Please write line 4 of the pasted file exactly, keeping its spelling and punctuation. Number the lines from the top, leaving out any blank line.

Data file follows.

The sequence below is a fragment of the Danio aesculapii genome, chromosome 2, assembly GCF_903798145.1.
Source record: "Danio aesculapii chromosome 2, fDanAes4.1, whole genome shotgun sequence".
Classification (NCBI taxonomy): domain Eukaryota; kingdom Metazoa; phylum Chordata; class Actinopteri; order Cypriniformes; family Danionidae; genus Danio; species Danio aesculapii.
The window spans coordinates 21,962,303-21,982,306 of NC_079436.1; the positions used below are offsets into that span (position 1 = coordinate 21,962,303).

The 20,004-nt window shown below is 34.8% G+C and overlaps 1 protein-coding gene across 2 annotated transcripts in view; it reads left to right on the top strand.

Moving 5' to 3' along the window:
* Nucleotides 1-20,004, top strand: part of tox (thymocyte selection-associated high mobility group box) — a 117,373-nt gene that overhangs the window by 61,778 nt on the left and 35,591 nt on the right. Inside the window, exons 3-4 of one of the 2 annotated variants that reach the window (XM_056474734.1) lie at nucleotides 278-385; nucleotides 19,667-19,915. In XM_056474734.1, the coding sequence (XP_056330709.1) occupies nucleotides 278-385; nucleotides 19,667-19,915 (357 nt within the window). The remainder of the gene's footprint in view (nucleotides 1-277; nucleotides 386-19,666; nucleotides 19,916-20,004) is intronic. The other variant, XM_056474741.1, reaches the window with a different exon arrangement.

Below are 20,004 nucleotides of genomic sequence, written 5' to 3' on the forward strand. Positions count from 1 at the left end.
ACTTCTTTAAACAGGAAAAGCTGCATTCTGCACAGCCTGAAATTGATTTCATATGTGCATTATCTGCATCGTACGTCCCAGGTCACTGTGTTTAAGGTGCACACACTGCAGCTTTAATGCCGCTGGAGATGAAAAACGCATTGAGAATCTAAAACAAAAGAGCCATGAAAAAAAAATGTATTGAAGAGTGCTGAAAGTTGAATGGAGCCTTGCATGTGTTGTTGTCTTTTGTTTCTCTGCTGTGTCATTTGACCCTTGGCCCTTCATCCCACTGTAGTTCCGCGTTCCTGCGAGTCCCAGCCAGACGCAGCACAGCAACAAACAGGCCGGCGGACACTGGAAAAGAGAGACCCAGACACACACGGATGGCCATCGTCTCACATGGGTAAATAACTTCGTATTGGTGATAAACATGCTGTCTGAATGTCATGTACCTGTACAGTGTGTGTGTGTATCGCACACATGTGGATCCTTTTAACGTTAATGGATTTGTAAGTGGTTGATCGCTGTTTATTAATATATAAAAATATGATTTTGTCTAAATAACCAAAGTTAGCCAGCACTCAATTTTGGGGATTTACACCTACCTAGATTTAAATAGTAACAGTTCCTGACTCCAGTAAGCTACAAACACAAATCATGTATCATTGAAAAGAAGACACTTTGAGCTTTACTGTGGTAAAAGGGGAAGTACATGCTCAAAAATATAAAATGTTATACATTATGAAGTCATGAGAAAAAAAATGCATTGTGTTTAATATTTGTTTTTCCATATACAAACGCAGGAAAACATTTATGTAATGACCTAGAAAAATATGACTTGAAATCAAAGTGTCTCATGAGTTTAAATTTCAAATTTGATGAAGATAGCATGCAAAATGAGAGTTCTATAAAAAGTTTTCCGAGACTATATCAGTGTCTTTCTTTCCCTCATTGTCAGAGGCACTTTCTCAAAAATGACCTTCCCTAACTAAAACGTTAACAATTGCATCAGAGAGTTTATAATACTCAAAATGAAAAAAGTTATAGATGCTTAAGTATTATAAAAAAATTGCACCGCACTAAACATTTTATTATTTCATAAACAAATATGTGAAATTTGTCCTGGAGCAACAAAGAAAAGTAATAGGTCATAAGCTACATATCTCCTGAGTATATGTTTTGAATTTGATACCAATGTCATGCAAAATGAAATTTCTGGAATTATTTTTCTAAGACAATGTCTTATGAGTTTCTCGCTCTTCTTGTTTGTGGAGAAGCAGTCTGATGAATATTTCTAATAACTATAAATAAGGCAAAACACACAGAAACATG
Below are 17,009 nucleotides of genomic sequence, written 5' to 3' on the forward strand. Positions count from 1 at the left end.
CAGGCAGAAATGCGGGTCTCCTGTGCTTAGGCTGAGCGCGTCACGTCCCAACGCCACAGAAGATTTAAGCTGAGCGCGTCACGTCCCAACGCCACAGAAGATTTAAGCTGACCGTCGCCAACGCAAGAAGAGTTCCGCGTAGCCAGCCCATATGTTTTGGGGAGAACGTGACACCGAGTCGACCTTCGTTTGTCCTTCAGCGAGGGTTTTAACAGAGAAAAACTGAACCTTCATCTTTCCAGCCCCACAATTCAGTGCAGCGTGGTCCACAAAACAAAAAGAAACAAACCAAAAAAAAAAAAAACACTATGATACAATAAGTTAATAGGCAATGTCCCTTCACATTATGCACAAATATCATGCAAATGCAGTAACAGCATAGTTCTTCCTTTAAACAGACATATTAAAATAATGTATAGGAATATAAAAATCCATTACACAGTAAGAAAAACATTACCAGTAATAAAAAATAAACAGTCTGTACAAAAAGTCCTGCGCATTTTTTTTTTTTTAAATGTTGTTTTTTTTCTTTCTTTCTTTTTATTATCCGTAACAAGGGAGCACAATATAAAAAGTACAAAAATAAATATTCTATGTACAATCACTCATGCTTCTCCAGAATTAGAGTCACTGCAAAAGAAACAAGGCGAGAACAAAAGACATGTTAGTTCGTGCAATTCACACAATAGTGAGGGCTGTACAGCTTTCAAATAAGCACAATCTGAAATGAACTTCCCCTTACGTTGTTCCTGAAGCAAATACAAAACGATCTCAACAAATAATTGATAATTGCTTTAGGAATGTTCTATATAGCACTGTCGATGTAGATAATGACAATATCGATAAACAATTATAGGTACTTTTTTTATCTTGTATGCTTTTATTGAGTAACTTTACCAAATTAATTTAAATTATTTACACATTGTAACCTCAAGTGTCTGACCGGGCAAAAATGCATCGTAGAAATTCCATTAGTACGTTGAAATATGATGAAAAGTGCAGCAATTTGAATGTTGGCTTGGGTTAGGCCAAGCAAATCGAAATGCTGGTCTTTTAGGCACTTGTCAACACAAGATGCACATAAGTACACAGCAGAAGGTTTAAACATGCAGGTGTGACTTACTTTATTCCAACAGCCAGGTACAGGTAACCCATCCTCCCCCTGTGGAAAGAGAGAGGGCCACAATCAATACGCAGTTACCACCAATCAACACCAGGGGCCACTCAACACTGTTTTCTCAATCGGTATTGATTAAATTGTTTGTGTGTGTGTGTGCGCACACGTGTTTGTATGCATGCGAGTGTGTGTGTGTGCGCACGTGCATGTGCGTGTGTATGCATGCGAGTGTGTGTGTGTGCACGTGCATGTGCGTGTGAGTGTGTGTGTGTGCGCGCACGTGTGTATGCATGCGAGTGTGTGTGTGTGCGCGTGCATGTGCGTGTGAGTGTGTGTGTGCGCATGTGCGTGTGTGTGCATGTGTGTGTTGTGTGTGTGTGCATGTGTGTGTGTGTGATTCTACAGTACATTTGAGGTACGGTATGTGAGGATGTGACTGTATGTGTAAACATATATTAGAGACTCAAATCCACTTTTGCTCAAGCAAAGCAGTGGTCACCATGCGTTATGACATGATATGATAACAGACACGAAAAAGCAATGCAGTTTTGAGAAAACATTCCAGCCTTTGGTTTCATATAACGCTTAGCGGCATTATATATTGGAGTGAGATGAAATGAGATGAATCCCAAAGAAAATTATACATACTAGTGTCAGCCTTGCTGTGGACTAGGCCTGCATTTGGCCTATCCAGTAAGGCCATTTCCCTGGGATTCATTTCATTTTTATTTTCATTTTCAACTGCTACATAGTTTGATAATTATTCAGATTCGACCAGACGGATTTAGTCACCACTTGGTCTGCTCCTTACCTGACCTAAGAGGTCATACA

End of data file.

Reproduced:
The window spans coordinates 21,962,303-21,982,306 of NC_079436.1; the positions used below are offsets into that span (position 1 = coordinate 21,962,303).